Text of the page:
Asghar Farhadi’s A Separation is a compelling drama about a marriage breaking apart. Simin wants to leave Iran with her husband Nader and daughter Termeh to seek greener pastures but Nader refuses as he has to care for his ailing father.


Right from the onset, viewers are made to decide whose side they want to be on and this is constantly played out throughout the film. A camera is fixed in the opening sequence where both Simin and Nader are in a family court to settle a divorce. As they present their cases, I felt like an unseen judge who had to choose who presented a better case before delivering my verdict. Inevitably, my stance teetered between characters as the film progressed. Equally important to both central characters were Termeh, Hodjat and Razieh who had to withstand the ripples set off by their domestic squabbles and are similarly bruised by it.

Heart-tugging and strangely exhaustive, A Separation deals with religious divisions within Islam, where women are secondary to their husbands and filial piety takes precedence over all else. This ties in with how women are oppressed in Iran as they face limited choices. Although Simin does not reveal why she wants to leave Iran, it becomes clear that she views her homeland as one with few opportunities to scale up the corporate ladder.

More than that, however, is a plunge right into Tehran and Iranians living there. The Western media may have propagated a war towards Ahmadinejad’s regime (at the time this film was made) by painting them to be intolerant extremists, but what we see instead are ordinary Iranians struggling with issues that we on our own face. Hopeless love, diverse dreams and an individual’s struggle against society resonate and break away from other Iranian films that depict Iran in a restrictive light (Abbas Kiarostami and Jafar Panahi).

Drawing on my personal experiences while combining them with what I have witnessed in this film, I created a visual feature that psychologically depicts Nader’s relationship with his wife and daughter. Accompanying this is a 2 stanza poem that encapsulates my take on what separation is.


 A haunting melody echoes from deep

Rocked silent by our dreams

Tonight marks our last retreat

Where memories dissolve at the seams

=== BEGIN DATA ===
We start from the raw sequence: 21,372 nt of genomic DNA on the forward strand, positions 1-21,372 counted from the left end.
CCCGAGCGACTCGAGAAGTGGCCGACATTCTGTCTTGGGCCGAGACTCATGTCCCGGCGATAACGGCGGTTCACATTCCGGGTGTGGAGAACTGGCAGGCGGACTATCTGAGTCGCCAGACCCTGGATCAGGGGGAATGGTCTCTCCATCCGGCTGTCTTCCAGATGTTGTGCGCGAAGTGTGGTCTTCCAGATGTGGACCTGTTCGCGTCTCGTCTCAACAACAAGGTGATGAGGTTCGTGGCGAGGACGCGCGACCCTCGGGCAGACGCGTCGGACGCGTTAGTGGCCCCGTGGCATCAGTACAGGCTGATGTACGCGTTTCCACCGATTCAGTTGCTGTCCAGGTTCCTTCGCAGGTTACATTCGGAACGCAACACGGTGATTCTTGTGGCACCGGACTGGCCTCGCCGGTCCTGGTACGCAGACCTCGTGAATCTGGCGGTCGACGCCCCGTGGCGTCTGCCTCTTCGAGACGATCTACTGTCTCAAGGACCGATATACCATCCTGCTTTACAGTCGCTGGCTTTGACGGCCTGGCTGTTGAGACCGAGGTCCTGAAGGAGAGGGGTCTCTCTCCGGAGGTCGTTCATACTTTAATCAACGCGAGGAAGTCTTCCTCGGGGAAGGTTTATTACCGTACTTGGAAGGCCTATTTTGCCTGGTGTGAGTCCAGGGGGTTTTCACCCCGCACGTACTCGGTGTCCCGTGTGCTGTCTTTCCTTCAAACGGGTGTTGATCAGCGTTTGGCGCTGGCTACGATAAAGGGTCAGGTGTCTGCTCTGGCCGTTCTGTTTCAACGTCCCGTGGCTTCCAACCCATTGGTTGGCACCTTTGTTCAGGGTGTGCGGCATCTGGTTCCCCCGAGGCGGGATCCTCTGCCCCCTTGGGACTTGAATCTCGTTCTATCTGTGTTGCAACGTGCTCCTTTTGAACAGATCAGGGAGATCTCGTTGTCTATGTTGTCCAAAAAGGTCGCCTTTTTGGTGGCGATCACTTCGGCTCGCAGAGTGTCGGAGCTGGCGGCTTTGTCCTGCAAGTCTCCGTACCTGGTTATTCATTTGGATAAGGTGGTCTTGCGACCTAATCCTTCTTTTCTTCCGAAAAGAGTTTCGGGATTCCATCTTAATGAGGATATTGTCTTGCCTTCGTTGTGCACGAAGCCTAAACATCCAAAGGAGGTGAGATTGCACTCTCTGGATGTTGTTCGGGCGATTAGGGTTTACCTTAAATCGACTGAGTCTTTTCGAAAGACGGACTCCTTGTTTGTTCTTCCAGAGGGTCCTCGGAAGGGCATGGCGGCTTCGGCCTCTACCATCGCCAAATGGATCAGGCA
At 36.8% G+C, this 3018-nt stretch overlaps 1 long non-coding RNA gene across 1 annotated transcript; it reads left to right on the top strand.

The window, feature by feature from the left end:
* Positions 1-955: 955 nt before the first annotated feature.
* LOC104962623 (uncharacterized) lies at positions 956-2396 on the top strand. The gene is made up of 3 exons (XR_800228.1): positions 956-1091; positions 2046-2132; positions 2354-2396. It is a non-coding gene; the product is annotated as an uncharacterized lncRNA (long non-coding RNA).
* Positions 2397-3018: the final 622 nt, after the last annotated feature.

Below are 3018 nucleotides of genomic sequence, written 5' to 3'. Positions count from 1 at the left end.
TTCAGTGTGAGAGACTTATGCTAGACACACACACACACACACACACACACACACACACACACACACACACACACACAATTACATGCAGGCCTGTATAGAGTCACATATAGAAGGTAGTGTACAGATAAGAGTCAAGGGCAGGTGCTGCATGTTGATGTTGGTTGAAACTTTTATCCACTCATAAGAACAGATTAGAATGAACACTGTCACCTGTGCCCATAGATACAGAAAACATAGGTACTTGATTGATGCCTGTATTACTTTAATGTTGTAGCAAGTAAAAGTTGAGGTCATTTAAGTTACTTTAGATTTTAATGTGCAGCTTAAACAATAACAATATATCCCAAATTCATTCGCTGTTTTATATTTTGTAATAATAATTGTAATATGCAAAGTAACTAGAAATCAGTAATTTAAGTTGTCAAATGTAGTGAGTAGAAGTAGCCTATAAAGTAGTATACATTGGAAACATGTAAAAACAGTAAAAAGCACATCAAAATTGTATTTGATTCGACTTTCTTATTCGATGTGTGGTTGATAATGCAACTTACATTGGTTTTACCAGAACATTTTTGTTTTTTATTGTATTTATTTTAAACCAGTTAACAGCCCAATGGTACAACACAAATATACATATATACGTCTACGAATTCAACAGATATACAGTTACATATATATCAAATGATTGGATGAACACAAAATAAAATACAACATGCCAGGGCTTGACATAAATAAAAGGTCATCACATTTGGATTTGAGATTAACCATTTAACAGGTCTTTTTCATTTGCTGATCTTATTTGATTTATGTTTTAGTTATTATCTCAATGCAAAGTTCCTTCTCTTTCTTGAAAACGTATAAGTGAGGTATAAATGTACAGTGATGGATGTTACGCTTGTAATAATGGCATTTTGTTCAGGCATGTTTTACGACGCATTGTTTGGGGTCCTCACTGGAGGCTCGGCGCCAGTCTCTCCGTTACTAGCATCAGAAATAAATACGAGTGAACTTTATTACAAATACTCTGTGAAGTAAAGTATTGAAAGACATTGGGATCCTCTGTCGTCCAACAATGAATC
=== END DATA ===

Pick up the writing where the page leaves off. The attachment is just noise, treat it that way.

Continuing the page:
Slowly I awake to embrace anew

Knowing where we once stood in time

Vows made were never too few

But now I have to leave them all behind

 Placing Nader at the forefront of this image, juxtaposed to his daughter and wife, represents a husband’s dominant role in a Muslim family. He is considered the “man of the house”, acting as the protector, provider and supporter. The Holy Qur’an (4:34) affirms this by stating that “Men shall take full care of women with the bounties which Allah has bestowed more abundantly on the former than on the latter, and with what they may spend out of their possessions….”, implying that Nader, as a Muslim man, has been inherently equipped with the abilities to support his family financially, emotionally and mentally.

 However, basing it on the direction that A Separation veers towards, Nader is now caged in his own shortcomings as he is resigned to accept his wife’s decision of pursuing her own goals while having to forsake bringing up Termeh within the confines of a comfortable domestic household. A haunting illusory of both female figures blights Nader’s battle and constant psychological struggle as he proceeds on with life.  Termeh is caught in between Nader and Simin, serving as a unifying remnant of a marriage that harbors on breaking apart.

The poem above is a complimentary detail to the idea of moving apart from a loved one. Personally, I feel that it represents a distressing emotional baggage that we lug along for the rest of our lives. Circumstances may propel us to say goodbye, but what appears mystifyingly daunting are the scars that continue playing circles within our heads. Visions that once played out now plague us instead as we are left to mere powerless figures, slowly accepting that two souls who once yearned to exist together can no longer do so.

About the Author:

Haikal is an aspiring writer who enjoys reading graphic novels and takes a keen interest in concept art.


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